I don't have a copy of the book anymore, so I can't take a look at the pages you mention, but when you read their next book, Hard Times in Paradise, you see a very different picture of what actually went on. In fact, their oldest son - the one who later graduated from Harvard's medical school on the Dean's List - didn't even read till he was past 9.

At one point, I heard that they had encouraged their kids to study at least 20 minutes a day, but hadn't insisted on it. I repeated that in a workshop I presented at a conference - and later that day, someone stood up during question time in the auditorium and asked them if that were true. They were on stage with their third son, Reed. They all looked at one another, seeming stunned and perplexed, and finally Reed leaned to the mic and said, "Well, I don't know where that came from - there were months at a time when no book was opened at our home! We were too busy working on our homestead."

So I think a lot of things in the first book might have seemed as if they happened more often than they did. I know there were some texts and workbooks at times, but they certainly don't seem to have been required on a regular basis. They've even said that there were a lot of times when their kids might have been taken away from them if child welfare services had shown up. They've also said that the kids were in charge of their own education in their teens. They didn't consider themselves unschoolers - they had never even heard of that concept - but it wasn't a school-at-home situation, that's for sure, unless you consider having the whole family working, thinking, problem solving, and researching together to be school. Lillian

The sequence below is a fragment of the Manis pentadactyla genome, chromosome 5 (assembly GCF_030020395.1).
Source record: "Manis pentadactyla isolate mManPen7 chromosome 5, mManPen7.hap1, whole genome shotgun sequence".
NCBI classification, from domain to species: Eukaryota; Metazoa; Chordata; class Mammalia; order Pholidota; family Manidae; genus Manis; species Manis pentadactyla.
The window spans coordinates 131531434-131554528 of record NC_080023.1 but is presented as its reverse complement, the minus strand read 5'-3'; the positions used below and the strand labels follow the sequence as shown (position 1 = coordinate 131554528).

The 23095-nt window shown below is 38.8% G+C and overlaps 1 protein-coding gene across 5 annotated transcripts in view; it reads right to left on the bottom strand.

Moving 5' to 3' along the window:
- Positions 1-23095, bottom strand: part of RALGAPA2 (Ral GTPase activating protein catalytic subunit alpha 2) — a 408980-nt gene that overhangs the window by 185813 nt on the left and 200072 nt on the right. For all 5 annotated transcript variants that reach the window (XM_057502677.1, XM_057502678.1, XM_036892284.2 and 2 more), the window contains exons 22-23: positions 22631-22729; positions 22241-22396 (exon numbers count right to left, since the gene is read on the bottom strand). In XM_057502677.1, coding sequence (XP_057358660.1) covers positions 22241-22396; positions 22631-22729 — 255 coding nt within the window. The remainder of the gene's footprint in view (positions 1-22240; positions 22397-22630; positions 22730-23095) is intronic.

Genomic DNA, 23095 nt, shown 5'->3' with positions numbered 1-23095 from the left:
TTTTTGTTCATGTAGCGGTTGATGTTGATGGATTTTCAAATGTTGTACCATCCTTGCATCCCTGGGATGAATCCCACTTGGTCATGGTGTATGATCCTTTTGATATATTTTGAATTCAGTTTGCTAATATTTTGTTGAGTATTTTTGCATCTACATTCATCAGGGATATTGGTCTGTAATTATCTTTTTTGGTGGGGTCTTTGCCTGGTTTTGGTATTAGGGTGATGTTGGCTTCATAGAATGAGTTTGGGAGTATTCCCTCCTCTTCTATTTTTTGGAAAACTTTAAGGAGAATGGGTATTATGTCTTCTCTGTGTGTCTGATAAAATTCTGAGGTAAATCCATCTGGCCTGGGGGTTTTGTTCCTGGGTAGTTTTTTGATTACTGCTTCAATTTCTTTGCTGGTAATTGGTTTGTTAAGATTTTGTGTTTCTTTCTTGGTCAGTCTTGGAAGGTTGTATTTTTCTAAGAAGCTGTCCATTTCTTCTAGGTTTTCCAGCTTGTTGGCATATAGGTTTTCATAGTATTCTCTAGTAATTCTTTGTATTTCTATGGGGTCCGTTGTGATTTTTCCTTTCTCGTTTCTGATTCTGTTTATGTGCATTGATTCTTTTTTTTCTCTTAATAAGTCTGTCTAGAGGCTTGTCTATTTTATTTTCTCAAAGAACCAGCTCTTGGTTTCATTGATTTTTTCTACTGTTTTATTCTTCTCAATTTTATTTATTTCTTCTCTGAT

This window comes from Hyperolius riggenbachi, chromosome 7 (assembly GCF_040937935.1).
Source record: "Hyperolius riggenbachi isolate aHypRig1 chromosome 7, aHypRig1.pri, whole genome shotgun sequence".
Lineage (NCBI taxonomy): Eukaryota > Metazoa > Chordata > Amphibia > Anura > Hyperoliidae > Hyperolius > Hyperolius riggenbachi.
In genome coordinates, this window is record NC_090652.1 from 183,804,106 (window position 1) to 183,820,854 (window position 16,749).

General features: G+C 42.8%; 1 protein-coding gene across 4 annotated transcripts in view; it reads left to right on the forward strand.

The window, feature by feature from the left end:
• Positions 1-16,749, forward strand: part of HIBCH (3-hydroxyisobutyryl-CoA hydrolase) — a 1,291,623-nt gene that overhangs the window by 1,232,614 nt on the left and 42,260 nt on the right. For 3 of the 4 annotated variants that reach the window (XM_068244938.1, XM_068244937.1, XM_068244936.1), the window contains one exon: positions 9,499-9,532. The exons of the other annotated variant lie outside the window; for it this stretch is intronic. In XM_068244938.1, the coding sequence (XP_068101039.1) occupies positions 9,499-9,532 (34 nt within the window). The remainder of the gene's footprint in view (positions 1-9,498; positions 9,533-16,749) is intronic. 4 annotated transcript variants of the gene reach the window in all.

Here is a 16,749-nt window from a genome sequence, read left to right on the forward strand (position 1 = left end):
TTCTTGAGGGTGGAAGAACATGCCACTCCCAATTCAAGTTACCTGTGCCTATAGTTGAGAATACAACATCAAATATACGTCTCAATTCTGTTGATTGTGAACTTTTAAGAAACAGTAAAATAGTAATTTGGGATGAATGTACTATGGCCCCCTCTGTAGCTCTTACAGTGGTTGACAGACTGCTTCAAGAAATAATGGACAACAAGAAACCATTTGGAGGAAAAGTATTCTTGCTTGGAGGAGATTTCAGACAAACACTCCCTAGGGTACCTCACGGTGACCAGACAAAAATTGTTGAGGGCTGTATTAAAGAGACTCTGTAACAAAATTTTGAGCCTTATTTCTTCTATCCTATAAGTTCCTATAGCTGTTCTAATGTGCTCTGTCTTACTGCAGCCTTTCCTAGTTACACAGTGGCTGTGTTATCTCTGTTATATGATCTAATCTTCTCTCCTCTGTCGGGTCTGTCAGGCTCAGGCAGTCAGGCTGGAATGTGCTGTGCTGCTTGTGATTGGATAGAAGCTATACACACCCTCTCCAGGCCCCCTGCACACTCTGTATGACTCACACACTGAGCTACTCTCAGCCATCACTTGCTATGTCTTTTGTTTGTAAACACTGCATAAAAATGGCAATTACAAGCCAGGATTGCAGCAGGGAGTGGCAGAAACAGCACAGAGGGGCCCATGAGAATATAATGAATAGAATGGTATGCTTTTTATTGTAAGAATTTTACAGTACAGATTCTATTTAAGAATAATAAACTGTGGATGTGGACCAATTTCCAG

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#78 of 234 Old 11-06-2005, 11:09 PM
 
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Originally Posted by lilyka
I tought them from birth to latch properly. pee on the potty. speak correctly
my daughter learned to latch, learned to pee on the potty, and is discovering how to speak 'correctly'. this does not mean that i am not involved, it is after all, a reciprocal process; but it is much more of her own learning, rather than of my 'teaching'.

i think this is at the very basis of why some unschool and others do not.
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#79 of 234 Old 11-06-2005, 11:14 PM
 
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Originally Posted by fourlittlebirds

I'd like to hear more about this. How do you think it will do so?

There have been a few requests for me here to outline my feelings, interpretation and beliefs with regard to classical ed and I'm very reluctant to do so. I feel as if any attempt to produce an apologia for classical education, or rather my personal spin on it (which is less Eurocentric than is common among those using the model), could be interpreted as an in-your-face denigration of others' homeschooling choices - as we have seen here and elsewhere on MDC, advocacy for one's own position is often felt to be insensitive to others who have chosen different paths and I would regret causing offense amongst HSing moms who I respect and whose methods and beliefs on the subject I do not share. Further, I don't wish to debate the tenets of classical education, which such a post could invite.
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#80 of 234 Old 11-06-2005, 11:16 PM
 
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Originally Posted by eilonwy